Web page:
Chief executive of Disney, Bob Iger, received $47.5 million in compensation in 2019. Now, that might sound like a lot of money—and it is, under normal circumstances—but it was actually 28 percent less than what he received the year before.
Specifically, Iger earned only $3 million in salary, but this came with a $21.8 million bonus and an additional $10 million in stock awards and $9.6 million in stock options (at the current market value of options and awards). This is according to the company’s annual proxy Securities and Exchange Commission filing.
The filing lists, “In an effort to appropriately balance the pay for performance design of our compensation program with this shareholder feedback, the Compensation Committee discussed with Mr. Iger, and Mr. Iger agreed on three separate occasions, to reduce for fiscal 2019 the compensation he would have otherwise been entitled to under his employment contract.”
All of this in response, it seems, to immense criticism that Iger faced last year, when excessive CEO pay was under immense scrutiny. Certainly, his windfall of $35.3 million in stock awards—as a result of renewing his CEO contract through 2021 to see through Disney’s acquisition of 21st Century Fox. At the same time, it may also be important to note that Disney’s board of directors also reduced the bonus Iger was expecting to get after the close of the deal, by $13.5 million.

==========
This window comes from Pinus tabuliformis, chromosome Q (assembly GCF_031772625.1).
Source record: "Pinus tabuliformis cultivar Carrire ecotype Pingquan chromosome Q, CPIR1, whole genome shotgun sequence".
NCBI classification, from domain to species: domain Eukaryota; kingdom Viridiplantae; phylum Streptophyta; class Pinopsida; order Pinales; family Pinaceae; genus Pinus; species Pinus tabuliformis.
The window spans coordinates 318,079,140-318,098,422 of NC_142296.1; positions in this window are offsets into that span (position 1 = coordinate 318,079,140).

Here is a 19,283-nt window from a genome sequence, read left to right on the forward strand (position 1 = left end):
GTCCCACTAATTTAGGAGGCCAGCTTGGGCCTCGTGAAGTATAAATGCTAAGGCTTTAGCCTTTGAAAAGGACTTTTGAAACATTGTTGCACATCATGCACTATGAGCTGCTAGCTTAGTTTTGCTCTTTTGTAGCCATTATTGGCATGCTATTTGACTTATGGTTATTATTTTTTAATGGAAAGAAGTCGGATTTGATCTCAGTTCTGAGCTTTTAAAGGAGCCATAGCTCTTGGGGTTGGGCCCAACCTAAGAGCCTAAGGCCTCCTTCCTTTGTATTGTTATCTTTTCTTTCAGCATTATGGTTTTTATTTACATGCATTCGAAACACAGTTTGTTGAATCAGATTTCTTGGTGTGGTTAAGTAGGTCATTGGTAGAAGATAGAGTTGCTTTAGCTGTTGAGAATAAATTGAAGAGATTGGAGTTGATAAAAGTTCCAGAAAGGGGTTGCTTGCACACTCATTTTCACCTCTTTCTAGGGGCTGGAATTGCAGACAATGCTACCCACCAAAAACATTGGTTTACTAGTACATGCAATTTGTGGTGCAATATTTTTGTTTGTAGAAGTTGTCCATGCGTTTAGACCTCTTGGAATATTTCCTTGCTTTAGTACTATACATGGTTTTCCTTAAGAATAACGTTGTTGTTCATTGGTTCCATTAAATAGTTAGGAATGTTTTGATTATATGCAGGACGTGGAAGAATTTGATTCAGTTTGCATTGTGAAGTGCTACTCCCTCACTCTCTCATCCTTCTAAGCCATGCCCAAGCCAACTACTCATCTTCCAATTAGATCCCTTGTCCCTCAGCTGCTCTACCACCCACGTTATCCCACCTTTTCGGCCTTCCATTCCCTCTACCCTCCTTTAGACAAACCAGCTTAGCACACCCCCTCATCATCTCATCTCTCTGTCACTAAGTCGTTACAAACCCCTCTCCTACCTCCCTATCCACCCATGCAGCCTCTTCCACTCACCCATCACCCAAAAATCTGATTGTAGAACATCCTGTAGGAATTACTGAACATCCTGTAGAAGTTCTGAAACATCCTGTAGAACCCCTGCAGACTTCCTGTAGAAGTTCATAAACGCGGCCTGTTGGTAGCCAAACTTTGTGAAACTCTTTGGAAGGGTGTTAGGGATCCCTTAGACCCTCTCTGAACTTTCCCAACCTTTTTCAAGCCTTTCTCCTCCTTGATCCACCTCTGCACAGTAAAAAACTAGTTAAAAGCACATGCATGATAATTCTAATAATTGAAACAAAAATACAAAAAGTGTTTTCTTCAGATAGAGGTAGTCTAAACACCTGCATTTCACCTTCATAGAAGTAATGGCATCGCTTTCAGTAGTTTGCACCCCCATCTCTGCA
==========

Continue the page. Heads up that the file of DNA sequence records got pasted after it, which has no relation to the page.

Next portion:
On the other hand, Disney chief financial officer, Christine McCarthy, received the second largest comp package in the Disney corporate office, at a total of $14.9 million. That is at least $3 million more than she received in 2018. Similarly, Disney senior executive VP [and general counsel] raked in $13.7 million this year, up from $10.4 million last year.
Effectively, the Disney board filing comment that feedback from the SEC filing encouraged them to analyze Iger’s compensation. In the filing, the board said they looked at these concerns again and that is how they reached the conclusion to adjust the compensation plan.
The statement concludes, then, “For fiscal 2020, the Committee expanded the Company’s media industry peer groups to include more technology focused companies entering the media industry, adding Alphabet, Amazon.com, Apple, AT&T, Discovery, Facebook, and Netflix to our media industry peers, and retaining current peers, CBS, Comcast, and Viacom.”